US GDP Statistics and How to Use Them

5 Ways to Measure the U.S. Economy

Title reads: "Five ways to measure the U.S. economy"Image shows 5 icons with corresponding captions. The icons are a dollar bill and a few coins, a percentage sign over an zig-zagging, increasing arrow, a small house with a heart in it, a coin with a red arrow pointing downward, and a person with a ball and chain attached at the ankle and the ball has a dollar sign on it. The following captions are in the order of the icons just listed and correspond to them: "U.S. Nominal GDP: Measures economic output of the entire country. GDP Growth Rate: Measures year-over-year percent increase of economic output. GDP Per Capita: Estimates standard of living. Real GDP: Nominal GDP without inflation. Debt to GDP Ration: Determines whether annual income can pay off debt"

Theresa Chiechi / The Balance

Gross domestic product (GDP) measures a country's economic output. It is one of the most important economic indicators that can tell you how the U.S. economy is doing.

There are five GDP statistics that can give you a look into the health of the U.S. economy. Nominal GDP is the basic measure of economic output. Real GDP corrects for changes in prices. The GDP growth rate measures how fast the economy is growing (or contracting). Real GDP per capita describes the standard of living of people in the U.S. And the debt-to-GDP ratio describes whether America produces enough each year to pay off its national debt. The Bureau of Economic Analysis releases data on each of these measurements, with the most recent report discussing the third quarter of 2020, which you can see below. 

5 Ways to Measure the U.S. Economy
Measure Rate Explanation
Nominal GDP $21.2 trillion Measures economic output of the entire country
Real GDP $18.6 trillion GDP without inflation
GDP Growth Rate 33.4% Annualized rate that shows increase or decrease of economic output
Real GDP per Capita $56,290 Estimates standard of living
Debt-to-GDP Ratio 127% Determines whether annual income can pay off debt
Statistics for Q3 2020, Third Estimate

Nominal GDP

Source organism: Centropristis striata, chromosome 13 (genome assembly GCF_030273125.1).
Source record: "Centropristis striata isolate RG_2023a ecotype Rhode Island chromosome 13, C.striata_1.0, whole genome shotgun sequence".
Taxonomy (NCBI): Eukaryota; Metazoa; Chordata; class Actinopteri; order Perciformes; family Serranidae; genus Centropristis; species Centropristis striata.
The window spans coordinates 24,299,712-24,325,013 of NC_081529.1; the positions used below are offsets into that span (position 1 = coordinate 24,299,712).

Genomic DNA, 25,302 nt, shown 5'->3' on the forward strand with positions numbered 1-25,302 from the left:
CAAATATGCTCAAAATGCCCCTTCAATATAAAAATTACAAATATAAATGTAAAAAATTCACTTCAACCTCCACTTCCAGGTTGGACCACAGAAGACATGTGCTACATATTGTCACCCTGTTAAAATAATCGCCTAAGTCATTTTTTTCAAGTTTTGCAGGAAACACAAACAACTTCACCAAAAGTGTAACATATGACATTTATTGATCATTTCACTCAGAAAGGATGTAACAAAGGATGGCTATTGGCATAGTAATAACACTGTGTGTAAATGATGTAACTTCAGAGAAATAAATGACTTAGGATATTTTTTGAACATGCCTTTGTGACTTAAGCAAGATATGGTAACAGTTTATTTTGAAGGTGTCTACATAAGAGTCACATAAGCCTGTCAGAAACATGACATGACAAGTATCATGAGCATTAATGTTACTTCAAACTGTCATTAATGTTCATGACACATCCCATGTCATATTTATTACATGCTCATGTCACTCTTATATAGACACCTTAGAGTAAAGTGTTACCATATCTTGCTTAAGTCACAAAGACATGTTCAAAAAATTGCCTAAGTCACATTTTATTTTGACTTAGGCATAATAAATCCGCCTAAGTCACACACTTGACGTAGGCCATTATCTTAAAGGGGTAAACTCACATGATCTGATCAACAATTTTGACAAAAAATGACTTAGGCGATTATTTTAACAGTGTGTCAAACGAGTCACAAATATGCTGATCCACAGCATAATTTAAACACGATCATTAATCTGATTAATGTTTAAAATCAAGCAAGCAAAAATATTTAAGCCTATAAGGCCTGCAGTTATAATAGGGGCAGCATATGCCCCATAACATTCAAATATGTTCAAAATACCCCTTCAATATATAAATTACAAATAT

U.S. gross domestic product was $21.2 trillion for the third quarter of 2020. U.S. GDP is the economic output of the entire country. It includes goods and services produced in the U.S. To find out the total economic output for all American citizens and companies, regardless of their geographic location, you'd want to look at U.S. gross national product, also known as gross national income.

There are four components of GDP:

  1. Personal consumption expenditures: All the goods and services produced for household use—it's usually almost 70% of total GDP
  2. Business investment: Goods and services purchased by the private business sector
  3. Government spending: Includes federal, state, and local governments
  4. Net exports: The dollar value of total exports minus total imports

Real GDP

Real GDP was $18.6 trillion for Q3 2020. This measure takes nominal GDP and strips out the effects of inflation. That's why it's usually lower than nominal GDP.

It's the best statistic to compare U.S. output year-over-year, so that's why the BEA uses it to calculate the GDP growth rate. It's also used to calculate GDP per capita. 

GDP Growth Rate

The current GDP rate is 33.4% as of Q3 2020. This indicator measures the annualized percentage increase in economic output since the last quarter. It's the best way to assess U.S. economic growth.   

If you look at GDP by year, you'll see this is a large increase in growth. The ideal growth rate is between 2% and 3%.

The economy contracted in the first half of 2020 because of the COVID-19 pandemic. This large increase comes after a record contraction in the second quarter of 2020.

GDP Per Capita

For Q3 2020, the U.S. real GDP per capita was $56,290. This indicator tells you the economic output by person and is the best estimate of the standard of living.

To compare the per capita GDP among countries, use purchasing power parity. It levels the playing field among them by comparing a basket of similar goods and taking out the effects of exchange rates.

Debt-to-GDP Ratio

The U.S. debt-to-GDP ratio for Q3 2020 was 127%. That's the total U.S. debt of $26.9 trillion at the end of September divided by the nominal GDP of $21.2 trillion.  Bond investors use this ratio to determine whether a country has enough income each year to pay off its debt. 

The pandemic has worsened the debt-to-GDP ratio. Government spending has increased to help households and businesses, while the recession has lowered economic output.

The U.S. debt-to-GDP ratio level is too high. The World Bank says that debt greater than 77% is past the "tipping point." That's when holders of the nation's debt worry that it won't be repaid. They demand higher interest rates to compensate for the additional risk.

When interest rates climb, economic growth slows. That makes it more difficult for the country to repay its debt. The U.S. has avoided this fate so far because it is one of the strongest economies in the world. 

Even when the economy was growing at a healthy rate of 2% to 3%, the federal government did not reduce the debt. It kept spending at an unsustainable level.

If you review the national debt by year, you'll see one other time the debt-to-GDP ratio was even close to the current level. The debt-to-GDP ratio rose to 119% in 1946 to pay for World War II. Following that, it remained safely below 77% until the 2008 financial crisis.  The combination of lower taxes and higher government spending pushed the debt-to-GDP ratio to unsafe levels, where it has remained.